Source: Financial Times
The coronavirus brought the global economy to a practical standstill and led to a spike in unemployment. However, financial markets have recovered from their lows shortly after the pandemic initially materialized. The Dow Jones (DIA) hovers around 27,000, and is practically Y/Y. Stimulus measures from policymakers have helped provide funds to millions of Americans displaced by shelter-in-place policies. Monetary policy has also kept financial markets afloat.
GE stock is down over 30% Y/Y, lagging broader markets. After hiving off attractive assets over the years, the company has few catalysts left. Airlines are in survival mode and have sharply reduced orders for the company’s commercial aircraft engines. In Q2, GE’s industrial operations reported revenue of $15.9 billion, down 25% Y/Y. Power, Renewable Energy, Aviation and Healthcare each reported revenue declines. Industrial reported a segment loss of $365 million, down from a segment profit of $2.3 billion in the year-earlier period.
Power is being disrupted by alternative energy, and management is exiting the coal power market. This came after making a large investment in coal with the acquisition of Alstom’s power business a few years ago. Aviation, once a catalyst, experienced a $680 million segment loss. Its $58 billion backlog is in decline, and its headwinds could continue as Moody’s does not expect passenger demand to recover for a few years. GE’s industrial operations are cyclical in nature and could struggle after the pandemic subsides. Servicing debt with deteriorating assets could be challenging.
GE’s Credit Quality
The following chart illustrates GE’s credit metrics based on its $82 billion total debt load, including GE Capital (“GECC”). The debt is down from $110 billion at year-end 2018. The reduction was driven primarily by hiving off assets, requiring GE to forgo operating income and cash flow from those divested assets. Management touts the company’s debt reduction. The question remains, “Have GE’s credit metrics improved?”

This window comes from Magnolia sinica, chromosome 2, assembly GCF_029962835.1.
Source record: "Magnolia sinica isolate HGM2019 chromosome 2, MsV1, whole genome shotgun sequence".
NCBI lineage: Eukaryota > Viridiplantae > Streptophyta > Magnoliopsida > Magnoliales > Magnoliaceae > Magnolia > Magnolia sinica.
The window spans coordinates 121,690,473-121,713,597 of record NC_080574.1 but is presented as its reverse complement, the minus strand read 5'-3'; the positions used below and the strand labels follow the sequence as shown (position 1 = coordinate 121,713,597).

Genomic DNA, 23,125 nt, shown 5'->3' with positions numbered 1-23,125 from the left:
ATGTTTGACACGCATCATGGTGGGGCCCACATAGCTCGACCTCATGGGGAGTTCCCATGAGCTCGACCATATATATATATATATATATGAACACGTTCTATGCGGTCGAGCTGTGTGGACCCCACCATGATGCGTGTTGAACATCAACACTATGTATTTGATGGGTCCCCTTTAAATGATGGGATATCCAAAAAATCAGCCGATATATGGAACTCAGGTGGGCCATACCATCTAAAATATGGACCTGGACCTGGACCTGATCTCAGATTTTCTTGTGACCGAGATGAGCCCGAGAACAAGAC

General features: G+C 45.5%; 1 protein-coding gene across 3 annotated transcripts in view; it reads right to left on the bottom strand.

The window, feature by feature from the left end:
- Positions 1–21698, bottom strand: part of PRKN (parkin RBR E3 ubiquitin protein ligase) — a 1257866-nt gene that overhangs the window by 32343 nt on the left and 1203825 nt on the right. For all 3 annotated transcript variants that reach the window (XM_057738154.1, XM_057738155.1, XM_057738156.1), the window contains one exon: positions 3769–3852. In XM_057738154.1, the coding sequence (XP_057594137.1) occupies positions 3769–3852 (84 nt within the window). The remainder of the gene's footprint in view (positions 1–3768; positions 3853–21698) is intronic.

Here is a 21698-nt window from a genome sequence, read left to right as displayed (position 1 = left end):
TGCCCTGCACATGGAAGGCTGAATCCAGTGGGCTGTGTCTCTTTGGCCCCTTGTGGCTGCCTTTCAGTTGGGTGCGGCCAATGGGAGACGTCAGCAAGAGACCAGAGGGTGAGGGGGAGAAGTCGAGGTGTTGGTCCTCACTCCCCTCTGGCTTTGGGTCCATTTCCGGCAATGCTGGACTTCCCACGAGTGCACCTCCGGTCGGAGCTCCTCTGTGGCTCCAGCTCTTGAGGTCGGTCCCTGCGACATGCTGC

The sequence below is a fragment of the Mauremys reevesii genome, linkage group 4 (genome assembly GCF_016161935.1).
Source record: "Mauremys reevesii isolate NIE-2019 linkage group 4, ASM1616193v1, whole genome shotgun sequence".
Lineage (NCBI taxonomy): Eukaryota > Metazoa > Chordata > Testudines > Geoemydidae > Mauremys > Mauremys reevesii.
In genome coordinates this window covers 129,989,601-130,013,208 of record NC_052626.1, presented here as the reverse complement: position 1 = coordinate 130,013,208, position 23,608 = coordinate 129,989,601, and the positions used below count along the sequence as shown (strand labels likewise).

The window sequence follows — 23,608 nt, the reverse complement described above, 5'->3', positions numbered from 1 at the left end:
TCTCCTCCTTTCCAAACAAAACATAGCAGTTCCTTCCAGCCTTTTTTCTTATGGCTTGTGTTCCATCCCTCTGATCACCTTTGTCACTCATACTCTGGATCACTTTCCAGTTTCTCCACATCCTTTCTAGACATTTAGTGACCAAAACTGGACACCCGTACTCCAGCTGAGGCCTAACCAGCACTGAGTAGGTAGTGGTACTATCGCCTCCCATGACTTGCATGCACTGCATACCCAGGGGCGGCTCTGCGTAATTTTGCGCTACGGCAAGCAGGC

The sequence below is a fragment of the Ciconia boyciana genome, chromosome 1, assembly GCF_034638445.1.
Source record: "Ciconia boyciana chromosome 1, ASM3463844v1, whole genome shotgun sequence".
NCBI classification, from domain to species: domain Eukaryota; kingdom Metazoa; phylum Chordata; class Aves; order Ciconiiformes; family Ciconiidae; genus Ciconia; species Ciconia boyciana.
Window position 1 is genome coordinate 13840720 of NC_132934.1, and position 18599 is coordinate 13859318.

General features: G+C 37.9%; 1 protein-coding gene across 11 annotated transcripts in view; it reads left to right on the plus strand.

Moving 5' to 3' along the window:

I previously assumed GE would use the proceeds from the Biopharma sale to pare debt, yet management may prefer to preserve liquidity at this juncture.
Debt/EBITDA measures total debt at the industrial operations and GECC. Management compares industrial net debt-to-EBITDA with a target of 2.5x. The target debt/equity for GECC is 4x. Management divulged it also evaluates gross debt/EBITDA, which is how I measure GE’s credit quality. Given the diminution at GECC, I believe this is the metric the rating agencies and the market should use.
- GE’s 2019 full-year segment profits, less corporate eliminations, plus depreciation and amortization, were around $11.2 billion. I used this as a proxy for EBITDA.
- EBITDA through the last 12 months ended Q2 2020 (“LTM Q2 ’20”) would be about $9.6 billion.
- The company still has an estimated 38.4% stake in BKR. Based on BKR’s current market capitalization, that stake would be worth about $5.5 billion (assumes no tax leakage).
- I estimate GE’s total debt/EBITDA at 8.0x, which would be considered highly indebted.
Debt/EBITDA of 8.0x times sounds pretty alarming. A metric at or above 5.0x would usually be considered below investment grade. GE’s credit quality could deteriorate until the economy fully reopens. How long can the rating agencies hold off before taking another ratings action against the company?
GE’s road to junk status is never-ending. Sell the stock.
Disclosure: I/we have no positions in any stocks mentioned, and no plans to initiate any positions within the next 72 hours. I wrote this article myself, and it expresses my own opinions. I am not receiving compensation for it (other than from Seeking Alpha). I have no business relationship with any company whose stock is mentioned in this article.